The AMS is likely to be requested as a condition, however if the council considers conflict may occur it may require you to submit these details prior to determining your planning application. If a developer is aware that conflict will occur it is recommended that the AMS is submitted to support the full planning application.
On occasions there will be justification to remove trees for development. In this situation mitigation planting is expected. Replacement planting of three trees for everyone lost is required, unless the applicant wishes to carry out planting with larger tree stock and has limited space, in which case two trees would be expected. This should be a consideration at design stage as the planning boundary must include enough room to carry out these landscaping proposals.
Replacement trees should be a minimum size of a 'standard tree' 8-10 cm girth.
Where space is limited and the replacement of 3:1 cannot be achieved the use of larger stock such as a select, heavy or extra heavy standard could be used. This will have to be assessed on a site by site basis and on the merits of each scheme.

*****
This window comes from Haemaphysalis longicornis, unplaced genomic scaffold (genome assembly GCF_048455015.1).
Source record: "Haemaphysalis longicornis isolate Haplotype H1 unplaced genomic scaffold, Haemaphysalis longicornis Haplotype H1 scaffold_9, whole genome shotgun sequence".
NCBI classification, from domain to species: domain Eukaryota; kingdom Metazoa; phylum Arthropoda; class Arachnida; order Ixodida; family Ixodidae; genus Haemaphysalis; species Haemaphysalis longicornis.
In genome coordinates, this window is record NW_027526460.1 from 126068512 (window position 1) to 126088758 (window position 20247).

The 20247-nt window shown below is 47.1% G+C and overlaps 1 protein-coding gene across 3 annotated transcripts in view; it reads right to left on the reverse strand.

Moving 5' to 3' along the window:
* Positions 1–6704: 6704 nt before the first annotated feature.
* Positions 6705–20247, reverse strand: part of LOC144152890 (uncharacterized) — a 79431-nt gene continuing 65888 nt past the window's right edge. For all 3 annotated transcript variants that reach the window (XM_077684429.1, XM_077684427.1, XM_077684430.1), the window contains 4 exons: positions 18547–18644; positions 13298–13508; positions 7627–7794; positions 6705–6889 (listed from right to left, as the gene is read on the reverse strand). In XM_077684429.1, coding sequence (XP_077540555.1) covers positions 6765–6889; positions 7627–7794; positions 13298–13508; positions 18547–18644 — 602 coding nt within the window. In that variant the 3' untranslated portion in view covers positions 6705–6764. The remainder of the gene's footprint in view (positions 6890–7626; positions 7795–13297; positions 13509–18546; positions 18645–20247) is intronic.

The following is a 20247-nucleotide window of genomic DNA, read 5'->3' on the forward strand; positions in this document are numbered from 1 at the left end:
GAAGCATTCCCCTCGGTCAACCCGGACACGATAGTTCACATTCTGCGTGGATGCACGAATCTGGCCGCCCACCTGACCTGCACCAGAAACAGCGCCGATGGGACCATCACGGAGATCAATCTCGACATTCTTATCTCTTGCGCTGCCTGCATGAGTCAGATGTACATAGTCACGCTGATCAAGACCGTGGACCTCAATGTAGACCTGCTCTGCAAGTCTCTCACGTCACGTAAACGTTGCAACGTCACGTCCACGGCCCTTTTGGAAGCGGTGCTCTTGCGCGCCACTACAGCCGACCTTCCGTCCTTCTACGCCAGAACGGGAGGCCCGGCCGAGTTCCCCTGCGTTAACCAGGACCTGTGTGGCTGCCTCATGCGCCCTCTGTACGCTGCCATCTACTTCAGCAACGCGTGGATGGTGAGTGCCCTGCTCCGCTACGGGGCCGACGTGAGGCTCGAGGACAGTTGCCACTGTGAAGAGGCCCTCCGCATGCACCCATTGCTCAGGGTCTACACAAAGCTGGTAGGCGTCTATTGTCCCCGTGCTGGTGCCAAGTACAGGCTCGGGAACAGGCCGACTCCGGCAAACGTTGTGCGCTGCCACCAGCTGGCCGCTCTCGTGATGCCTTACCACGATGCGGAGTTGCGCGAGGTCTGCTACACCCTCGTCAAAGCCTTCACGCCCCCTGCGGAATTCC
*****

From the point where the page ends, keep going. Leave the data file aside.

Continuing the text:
Whip planting (1+1 transplant 80-100cm) will be accepted if the mitigation planting is for hedgerows or wooded belts. Whip planting will not be approved for replacing the loss of established trees, regardless of condition at planning application date.
The planting specification must adhere to the document below and include maintenance details for five years.
Does your scheme:
- Include a tree survey?
- Take the findings of the tree survey into account?
- Show existing and proposed ground levels?
- Show the position of protective fencing and specification of the barrier on the proposed layout plan?
- Show the locations of existing and proposed over and underground service runs?
- Avoid temporary or permanent construction activities which may injure trees?
- Include method statements for all work proposed near trees, or within the construction exclusion zone (CEZ)?
- Include detailed landscape proposals showing mitigation planting for trees lost through development?